I had been following this guy since over a year, when he announced his intention to complete what is known as the mountaineering grand slam (ie scaling all 14 mountains that are over 8000m, located in Nepal, Pakistan, and Tibet) in a mindboggling 7-month period! The previous record stands at 8 years. He was practically unknown then, and those who knew about it at the time dismissed it as ridiculous.

Fast forward to now, he has already completed his 11th- the 3 relatively easier ones are due this autumn- and has already become a force in his own right. The fan following has swelled, and the elite climbing community is watching him with keen interest and awe.

What is even more incredible is that he completed the first phase of his challenge (ie, 6 x 8000ers Everest, Lhotse, Kanchenjunga, Makalu, Dhaulagiri, Annapurna) in an unprecedented 31-day burst, including Everest, Lhotse, and Makalu in a ridiculous 48hrs.

Second phase of his challenge consisted of 5 8000ers (ie, K2, Nanga Parbat, Broad Peak, Gasherbrum 1, Gasherbrum 2) located in Pakistan, which was accomplished in 23 days flat.

Add to this, he was involved in 4 risky high altitude rescues that substantially reduced his pace. He is also credited with having taken that now infamous Everest traffic jam photo that so shocked the world and prompted heated discussions. He grins and says “I got slowed down by all those people and ended up directing traffic on the Hillary Step.”

Everest debacle by Amit Khadka, Wildheights

After having whizzed through the first phase of his challenge, he was forced to call the whole thing off for lack of sponsorship, but sprang back to life when an angel funder came to the rescue.

In Pakistan, during the second phase of his challenge, when he arrived at the K2 base camp – following his climb on Gasherbrum 1 and 2 (G1, G2), just a couple of days before – only to find the numerous expedition teams packing up to leave due to what was said to be unfavourable conditions. Suddenly, the K2 base camp was buzzing again as he immediately led a team of Sherpas to forge a way to the top. It was virtually a cake walk for the rest to follow the next day on the ‘killer mountain’. Such was the power of his presence alone! 48 hrs later, he was on the top of Broad Peak!!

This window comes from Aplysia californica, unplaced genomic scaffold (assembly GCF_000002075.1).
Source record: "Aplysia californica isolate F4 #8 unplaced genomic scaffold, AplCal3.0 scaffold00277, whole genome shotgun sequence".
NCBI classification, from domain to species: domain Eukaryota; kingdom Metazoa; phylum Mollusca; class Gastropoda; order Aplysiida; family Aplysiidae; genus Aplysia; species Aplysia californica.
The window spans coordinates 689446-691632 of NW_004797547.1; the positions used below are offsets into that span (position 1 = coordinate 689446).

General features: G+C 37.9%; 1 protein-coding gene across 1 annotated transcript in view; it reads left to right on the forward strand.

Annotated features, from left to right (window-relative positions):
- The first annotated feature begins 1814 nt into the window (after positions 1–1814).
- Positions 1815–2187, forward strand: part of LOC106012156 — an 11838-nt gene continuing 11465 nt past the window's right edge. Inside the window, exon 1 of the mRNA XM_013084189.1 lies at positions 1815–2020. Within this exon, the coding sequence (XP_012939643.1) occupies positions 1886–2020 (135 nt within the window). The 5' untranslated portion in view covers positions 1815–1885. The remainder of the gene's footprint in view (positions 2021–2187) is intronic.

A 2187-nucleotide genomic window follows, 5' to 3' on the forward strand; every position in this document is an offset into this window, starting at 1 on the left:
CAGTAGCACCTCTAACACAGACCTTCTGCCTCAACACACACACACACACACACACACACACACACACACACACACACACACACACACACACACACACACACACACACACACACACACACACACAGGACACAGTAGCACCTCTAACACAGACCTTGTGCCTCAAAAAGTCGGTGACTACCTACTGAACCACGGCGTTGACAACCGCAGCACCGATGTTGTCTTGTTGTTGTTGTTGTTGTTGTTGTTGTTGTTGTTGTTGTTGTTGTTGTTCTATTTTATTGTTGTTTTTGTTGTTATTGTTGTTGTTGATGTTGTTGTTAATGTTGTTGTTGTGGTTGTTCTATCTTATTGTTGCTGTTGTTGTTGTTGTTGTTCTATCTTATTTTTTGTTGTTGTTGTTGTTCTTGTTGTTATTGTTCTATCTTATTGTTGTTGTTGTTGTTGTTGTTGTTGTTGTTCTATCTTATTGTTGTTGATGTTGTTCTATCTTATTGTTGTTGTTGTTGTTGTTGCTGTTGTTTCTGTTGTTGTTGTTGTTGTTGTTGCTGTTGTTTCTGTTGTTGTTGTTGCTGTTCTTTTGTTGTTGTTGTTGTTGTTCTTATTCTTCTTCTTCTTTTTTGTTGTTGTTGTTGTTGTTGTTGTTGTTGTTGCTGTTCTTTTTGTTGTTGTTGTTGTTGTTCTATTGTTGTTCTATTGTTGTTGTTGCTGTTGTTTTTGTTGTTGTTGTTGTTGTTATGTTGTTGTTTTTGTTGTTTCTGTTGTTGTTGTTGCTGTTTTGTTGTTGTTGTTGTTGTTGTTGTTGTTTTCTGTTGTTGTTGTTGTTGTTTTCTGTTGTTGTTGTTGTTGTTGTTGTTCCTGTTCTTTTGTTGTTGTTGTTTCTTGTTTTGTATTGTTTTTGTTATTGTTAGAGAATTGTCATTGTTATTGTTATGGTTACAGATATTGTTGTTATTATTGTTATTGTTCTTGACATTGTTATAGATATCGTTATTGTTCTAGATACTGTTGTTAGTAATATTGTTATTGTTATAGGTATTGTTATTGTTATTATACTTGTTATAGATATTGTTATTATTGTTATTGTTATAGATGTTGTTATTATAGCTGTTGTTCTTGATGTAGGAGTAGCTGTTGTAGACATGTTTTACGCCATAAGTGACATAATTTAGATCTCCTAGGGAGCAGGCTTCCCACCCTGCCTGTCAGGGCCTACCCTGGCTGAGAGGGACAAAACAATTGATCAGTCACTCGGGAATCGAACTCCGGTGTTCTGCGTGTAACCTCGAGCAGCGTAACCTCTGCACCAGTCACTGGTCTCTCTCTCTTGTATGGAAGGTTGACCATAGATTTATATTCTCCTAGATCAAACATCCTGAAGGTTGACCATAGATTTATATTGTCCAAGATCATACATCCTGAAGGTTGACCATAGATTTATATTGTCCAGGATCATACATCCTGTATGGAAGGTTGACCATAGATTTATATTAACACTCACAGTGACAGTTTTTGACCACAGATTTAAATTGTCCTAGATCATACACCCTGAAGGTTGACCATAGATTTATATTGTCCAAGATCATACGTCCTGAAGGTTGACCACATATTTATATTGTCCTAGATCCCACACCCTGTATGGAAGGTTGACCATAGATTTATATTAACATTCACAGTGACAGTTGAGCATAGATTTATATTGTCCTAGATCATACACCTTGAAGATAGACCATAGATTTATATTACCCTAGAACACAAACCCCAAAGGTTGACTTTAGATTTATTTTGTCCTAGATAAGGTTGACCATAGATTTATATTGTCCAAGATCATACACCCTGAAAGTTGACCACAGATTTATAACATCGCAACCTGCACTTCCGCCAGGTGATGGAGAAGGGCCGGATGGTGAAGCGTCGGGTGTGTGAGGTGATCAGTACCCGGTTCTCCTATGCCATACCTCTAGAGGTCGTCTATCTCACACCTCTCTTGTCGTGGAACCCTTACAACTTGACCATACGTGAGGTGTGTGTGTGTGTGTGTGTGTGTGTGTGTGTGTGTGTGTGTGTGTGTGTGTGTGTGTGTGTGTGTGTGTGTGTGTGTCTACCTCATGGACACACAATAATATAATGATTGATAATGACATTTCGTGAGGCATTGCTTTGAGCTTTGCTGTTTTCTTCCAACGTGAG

Born into a humble family in a village at the foothill of the Annapurnas, he joined the Gurkha forces in the UK, and later served as a member of the highly coveted special forces SBS in the British Army. As if his physical achievements weren’t enough, he has a PhD too!

When this is achieved, personally I would say, this would go down arguably as the greatest endurance/athletic feat ever performed by mankind. His is a story of stamina, confidence, self-belief, setbacks, sacrifice, resilience, intelligence, grit, bravery, of epic proportion.

He has now set a new benchmark for human endurance which doesn’t seem likely to be emulated in any discipline anytime soon.

Here is the mountain man personified. This is Nirmal Purja, or NIMSDAI, (MBE).
Remember the name!!

All photo courtesy: @NimsPurja, Facebook.

Nirmal Purja

Photo: Nirmal Purja (Bremont Project Possible)